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Dimiro v. Township of Montclair

New Jersey Superior Court, Law Division


February 16, 1996

GLORIA DIMIRO, PLAINTIFF,
v.
TOWNSHIP OF MONTCLAIR, DEFENDANT.

Vazquez, J.s.c.

The opinion of the court was delivered by: Vazquez

VAZQUEZ, J.S.C.

This matter comes before the court on a motion for summary judgment by defendant Township of Montclair. Defendant requests dismissal of the plaintiff's complaint. The complaint seeks recovery of unpaid overtime compensation, pursuant to the provisions of the Fair Labor Standards Act, 29 U.S.C.A. §§ 201.

Having carefully considered the entire record before it, the court finds that plaintiff was employed by defendant in a bona fide executive capacity and that pursuant to 29 U.S.C.A. § 213(a) she is exempt from receiving overtime compensation under the provisions of 29 U.S.C.A. § 207. Accordingly, the motion of defendant is granted.

This matter was brought before the court upon a stipulation of facts in the record. This record included plaintiff's deposition and interrogatory answers, the 1990 Montclair Municipality Management Salary Ordinance, and minutes from selected municipality council meetings. Upon review of the record agreed to by both parties, the following pertinent facts emerge.

Plaintiff, Gloria Dimiro, began working for defendant, Township of Montclair, in 1968. In 1972, plaintiff became the full time court clerk for the municipality. Plaintiff held this position until her retirement in March 1994. During the course of her employment, plaintiff's salary increased from approximately $23,000.00 per year to approximately $55,000.00 per year and her title changed from Court Clerk to Court Administrator. Neither the changes in salary nor the change in title effectively changed the inherent nature of plaintiff's employment.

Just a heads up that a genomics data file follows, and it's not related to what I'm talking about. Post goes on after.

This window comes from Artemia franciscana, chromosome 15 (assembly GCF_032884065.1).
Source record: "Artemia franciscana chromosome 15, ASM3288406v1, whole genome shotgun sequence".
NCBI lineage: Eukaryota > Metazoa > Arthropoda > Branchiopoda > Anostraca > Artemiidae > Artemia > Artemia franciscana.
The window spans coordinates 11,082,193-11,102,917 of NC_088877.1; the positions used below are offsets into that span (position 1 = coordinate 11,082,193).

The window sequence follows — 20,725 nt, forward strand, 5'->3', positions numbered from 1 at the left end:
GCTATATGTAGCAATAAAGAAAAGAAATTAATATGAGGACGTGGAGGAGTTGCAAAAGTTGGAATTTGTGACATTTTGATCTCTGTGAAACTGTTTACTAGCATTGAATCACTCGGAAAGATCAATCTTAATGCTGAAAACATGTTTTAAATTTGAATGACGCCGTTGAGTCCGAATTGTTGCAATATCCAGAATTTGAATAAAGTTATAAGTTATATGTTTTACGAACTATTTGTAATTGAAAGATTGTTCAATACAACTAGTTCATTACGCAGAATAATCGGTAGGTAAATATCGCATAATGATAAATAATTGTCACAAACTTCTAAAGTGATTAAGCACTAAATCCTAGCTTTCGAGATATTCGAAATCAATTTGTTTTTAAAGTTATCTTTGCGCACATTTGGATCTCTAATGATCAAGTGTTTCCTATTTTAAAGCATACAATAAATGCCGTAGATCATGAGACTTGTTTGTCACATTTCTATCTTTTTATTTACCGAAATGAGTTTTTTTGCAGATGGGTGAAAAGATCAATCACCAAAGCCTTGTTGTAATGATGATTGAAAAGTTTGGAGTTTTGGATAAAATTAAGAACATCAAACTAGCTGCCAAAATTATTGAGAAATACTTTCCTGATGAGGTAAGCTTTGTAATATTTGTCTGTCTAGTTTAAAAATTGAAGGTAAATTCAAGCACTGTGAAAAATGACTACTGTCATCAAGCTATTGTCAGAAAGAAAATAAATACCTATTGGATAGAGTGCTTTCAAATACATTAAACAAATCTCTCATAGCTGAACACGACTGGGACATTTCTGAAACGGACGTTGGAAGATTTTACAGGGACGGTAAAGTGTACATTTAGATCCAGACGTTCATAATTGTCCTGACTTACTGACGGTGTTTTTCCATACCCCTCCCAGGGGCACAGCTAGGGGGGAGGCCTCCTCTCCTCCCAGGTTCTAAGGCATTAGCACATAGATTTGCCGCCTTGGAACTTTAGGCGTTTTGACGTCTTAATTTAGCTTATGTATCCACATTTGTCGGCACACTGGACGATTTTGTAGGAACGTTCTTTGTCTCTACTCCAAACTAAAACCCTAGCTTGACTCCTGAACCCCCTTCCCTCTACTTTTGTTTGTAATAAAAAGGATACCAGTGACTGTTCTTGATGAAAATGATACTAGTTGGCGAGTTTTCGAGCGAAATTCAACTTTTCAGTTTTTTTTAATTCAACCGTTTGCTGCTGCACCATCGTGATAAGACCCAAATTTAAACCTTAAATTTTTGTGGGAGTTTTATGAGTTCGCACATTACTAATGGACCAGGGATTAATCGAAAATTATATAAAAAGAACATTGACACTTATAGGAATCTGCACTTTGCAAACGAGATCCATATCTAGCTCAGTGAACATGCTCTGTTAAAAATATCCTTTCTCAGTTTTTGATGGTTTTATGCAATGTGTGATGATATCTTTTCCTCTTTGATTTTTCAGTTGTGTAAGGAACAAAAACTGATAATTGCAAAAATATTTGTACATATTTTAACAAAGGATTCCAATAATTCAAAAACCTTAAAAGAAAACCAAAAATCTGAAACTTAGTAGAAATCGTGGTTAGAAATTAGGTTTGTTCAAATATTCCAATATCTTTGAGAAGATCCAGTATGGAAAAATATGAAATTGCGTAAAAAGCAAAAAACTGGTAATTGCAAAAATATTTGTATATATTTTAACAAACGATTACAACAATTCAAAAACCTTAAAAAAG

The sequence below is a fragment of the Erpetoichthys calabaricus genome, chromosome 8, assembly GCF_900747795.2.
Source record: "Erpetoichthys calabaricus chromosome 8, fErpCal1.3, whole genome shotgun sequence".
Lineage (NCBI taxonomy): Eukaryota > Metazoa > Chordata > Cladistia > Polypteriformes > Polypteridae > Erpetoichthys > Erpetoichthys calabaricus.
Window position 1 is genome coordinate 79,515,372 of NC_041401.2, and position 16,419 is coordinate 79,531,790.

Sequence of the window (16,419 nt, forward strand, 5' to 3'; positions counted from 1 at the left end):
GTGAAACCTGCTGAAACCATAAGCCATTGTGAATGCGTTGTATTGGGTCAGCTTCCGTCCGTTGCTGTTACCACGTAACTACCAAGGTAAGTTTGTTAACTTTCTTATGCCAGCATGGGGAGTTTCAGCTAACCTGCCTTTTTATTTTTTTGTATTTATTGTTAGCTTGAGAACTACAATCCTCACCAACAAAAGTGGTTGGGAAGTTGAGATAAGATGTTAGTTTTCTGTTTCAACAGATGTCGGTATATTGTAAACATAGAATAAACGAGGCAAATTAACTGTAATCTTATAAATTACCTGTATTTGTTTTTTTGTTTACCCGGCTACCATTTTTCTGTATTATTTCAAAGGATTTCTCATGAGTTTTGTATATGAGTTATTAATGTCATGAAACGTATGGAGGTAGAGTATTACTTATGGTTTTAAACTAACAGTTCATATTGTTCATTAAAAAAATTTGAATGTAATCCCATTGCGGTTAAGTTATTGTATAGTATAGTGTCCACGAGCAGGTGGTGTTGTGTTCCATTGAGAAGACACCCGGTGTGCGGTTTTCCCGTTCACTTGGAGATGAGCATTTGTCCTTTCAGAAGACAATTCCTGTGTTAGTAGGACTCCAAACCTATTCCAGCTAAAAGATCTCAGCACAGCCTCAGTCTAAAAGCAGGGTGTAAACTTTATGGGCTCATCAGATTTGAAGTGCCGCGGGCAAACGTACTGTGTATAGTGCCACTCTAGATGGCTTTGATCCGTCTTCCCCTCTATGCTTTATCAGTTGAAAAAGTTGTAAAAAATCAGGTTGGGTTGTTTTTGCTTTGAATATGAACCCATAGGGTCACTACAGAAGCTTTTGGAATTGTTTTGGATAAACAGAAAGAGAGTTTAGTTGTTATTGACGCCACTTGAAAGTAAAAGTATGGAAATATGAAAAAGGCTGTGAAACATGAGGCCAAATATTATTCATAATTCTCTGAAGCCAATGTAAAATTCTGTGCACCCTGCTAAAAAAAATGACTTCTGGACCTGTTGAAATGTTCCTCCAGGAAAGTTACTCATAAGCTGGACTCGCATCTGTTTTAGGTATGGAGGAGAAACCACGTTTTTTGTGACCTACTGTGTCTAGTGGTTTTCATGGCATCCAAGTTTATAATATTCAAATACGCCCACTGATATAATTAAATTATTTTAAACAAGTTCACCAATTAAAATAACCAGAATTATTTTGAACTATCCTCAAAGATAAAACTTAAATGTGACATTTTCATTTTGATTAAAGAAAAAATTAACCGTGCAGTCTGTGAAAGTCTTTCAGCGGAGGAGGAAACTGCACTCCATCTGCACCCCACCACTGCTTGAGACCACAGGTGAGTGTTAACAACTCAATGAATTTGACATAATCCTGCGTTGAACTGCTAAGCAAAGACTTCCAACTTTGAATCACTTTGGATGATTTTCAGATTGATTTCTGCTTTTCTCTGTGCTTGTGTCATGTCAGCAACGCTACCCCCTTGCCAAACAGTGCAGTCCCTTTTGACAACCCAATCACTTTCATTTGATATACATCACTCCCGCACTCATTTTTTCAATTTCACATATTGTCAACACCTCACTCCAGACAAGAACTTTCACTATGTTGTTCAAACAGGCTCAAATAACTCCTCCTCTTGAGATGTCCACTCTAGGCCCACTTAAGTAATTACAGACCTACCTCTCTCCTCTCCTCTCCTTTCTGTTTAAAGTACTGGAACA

It is also undisputed that plaintiff's work duties included: handling the criminal complaints, setting up the court calendar, acting as custodian of the records of the municipal court, assisting the Judge while court was in session, preparing the budget applicable to her department, and planning the work of other employees in the office. Plaintiff was also required to attend annual budget meetings with the Judge and other department heads.

During plaintiff's tenure, the staff she supervised increased from three to six workers. While plaintiff did not have the authority to hire or fire anyone in the office, she held the authority to recommend the hiring of additional employees and was present during the interview of all new hires. Plaintiff's supervisory responsibilities included apportioning and assigning work; scheduling the appropriate times for vacations and time off work; and dealing with the personal problems of the employees when they affect work environment.